Wood turners are always on the lookout for tree branches and stumps to turn on their lathes. Six weeks ago Bill had an opportunity to pick up some willow and he immediately sealed the ends of freshly cut logs to keep them from cracking as they dry. A couple days ago I went out into his shop and found seven inches of new growth sprouting out of the logs. I suppose by sealing the ends the moisture is retained, but I can’t get over the fact the logs are acting like they are alive even though they are dead. I thought of the Lord’s analogy of the vine and the branches. “If anyone does not remain in me, he is like a branch that is thrown away and withers; such branches are picked up, thrown into the fire and burned (John 15:6 NIV).” It occurs to me that there are folks who are cut off and withering, yet they’re unaware they’re ready to be picked up and thrown into the fire.

April 22, 2014

Gratefully Yours

I’m becoming more and more aware of ways people in directorship roles try to elicit a response from an audience. Recently a church music director told us to, “Sing with gratitude in our hearts for all God has done for us.” My reaction surprised me. Just as we all may get a different take-a-way from a sermon, we may each be inspired differently by a hymn. I was leaning toward thinking the worship leader was a little presumptuous to be directing my worship thoughts and then I read Paul’s opinion, “Let the word of Christ dwell in you richly as you teach and admonish one another with all wisdom, and as sing psalms, hymns and spiritual songs with gratitude in your hearts to God (Col 3:16 NIV).”

April 21, 2014


My cousin Diana, who is a fourth grade teacher in California, told me about students asking questions which were so lacking in thought they didn’t even deserve a response. In such instances Diana gives her student a glance, but then returns to her work without answering the question. The student, thinking he hasn’t been heard, persists and Diana simply says, “Yes Johnny, I heard you. I’m just giving you an opportunity to self-correct.”  I can just envision the Lord dealing with believers in a similar fashion as he gives us time to come to the right conclusions. “The Lord is not slow in keeping his promise, as some understand slowness. Instead he is patient with you, not wanting anyone to perish, but everyone to come to repentance (2 Peter 3:9 NIV).”

April 18, 2014

The Beneficiary

Earlier this week I received a call from a woman trying to locate my sister, Shelly, who passed away in 2009. It seems that a longtime friend listed her as the beneficiary on his life insurance policy. Since I am Shelly’s only survivor, the woman gave me the contact information for the insurance company and the policy number. After some research I finally sorted out the situation. Since Shelly is deceased and there was no contingency beneficiary, the policy reverts back to the deceased’s estate and will go into probate. Even though I had not asked the woman, or the insurance representative, the payout amount of the policy, that didn’t stop me from going on a mental spending spree. No doubt the Lord was doing an eye roll at my fleeting thoughts of inheriting something that didn’t belong to me. Unfortunately this same faulty thinking can be found on the religious landscape. A lot of people, who are expecting to inherit eternal life, will be shocked to see they are not listed as a beneficiary in the Lamb’s Book of Life.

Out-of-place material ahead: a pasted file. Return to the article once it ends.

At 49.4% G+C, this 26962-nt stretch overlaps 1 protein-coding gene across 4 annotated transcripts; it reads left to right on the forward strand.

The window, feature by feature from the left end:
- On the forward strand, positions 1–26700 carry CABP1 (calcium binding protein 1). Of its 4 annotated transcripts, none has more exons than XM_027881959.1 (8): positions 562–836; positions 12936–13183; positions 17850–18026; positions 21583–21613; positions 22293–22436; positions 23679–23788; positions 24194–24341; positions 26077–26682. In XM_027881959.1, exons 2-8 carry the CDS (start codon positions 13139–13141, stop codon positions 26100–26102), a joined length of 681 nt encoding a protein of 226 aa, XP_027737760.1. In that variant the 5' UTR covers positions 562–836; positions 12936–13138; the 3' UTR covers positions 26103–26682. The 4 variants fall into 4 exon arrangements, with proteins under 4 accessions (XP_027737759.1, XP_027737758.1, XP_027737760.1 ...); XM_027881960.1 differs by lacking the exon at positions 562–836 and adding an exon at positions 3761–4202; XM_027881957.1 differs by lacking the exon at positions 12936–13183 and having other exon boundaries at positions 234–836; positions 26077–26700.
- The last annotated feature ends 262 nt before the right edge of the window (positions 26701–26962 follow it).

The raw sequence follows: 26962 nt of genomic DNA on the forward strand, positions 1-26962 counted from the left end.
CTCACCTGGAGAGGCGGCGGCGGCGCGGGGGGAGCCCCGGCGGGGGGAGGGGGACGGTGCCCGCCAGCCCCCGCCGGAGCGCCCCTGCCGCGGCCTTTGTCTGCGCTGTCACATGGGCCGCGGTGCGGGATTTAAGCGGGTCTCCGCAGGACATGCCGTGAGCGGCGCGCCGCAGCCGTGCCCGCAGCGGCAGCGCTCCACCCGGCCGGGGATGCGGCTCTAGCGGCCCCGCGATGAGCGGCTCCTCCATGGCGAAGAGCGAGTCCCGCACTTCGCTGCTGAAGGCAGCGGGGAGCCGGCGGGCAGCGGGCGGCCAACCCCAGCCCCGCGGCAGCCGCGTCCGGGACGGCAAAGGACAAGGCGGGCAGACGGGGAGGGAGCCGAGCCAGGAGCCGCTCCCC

April 17, 2014

It Really is the Cross

A video has surfaced showing a large meeting of Al-Qaeda in Yemen. We all understand their hatred for America and their determination to eliminate our influence in the world. However, the video showed Al-Wuhayshi, a new leader and second in command of Al-Qaeda, wanting more attacks on the US because, “We must eliminate the cross … and the bearer of the cross is America.” Ah-ha! So United States of America is not their enemy, but rather it is the cross of Christ. I shouldn’t be surprised, but I’ve never actually heard it put into words. In talking to his disciples about the signs of the End of the Age, Jesus said, “Then you will be handed over to be persecuted and put to death, and you will be hated by all nations because of me.”

April 16, 2014

Code of Ethics

Believers are often tried in the court of public opinion as our detractors hold us to their idea of a Christian Code of Ethics. Certainly we often fall short in our walk, but I’m not sure those infractions deserve the accusation, “And she calls herself a Christian!” Interestingly many of my college classes have lessons that deal with ethics. For instance, the code of ethics for the Society of Professional Journalists has four main points – (1) Seek the truth (2) Minimize harm (3) Act Independently and (4) Be accountable.  With all the bias in the liberal media I wonder how they might react if someone said to them, “And you call yourself a journalist!”

April 15, 2014

Requesting Prayer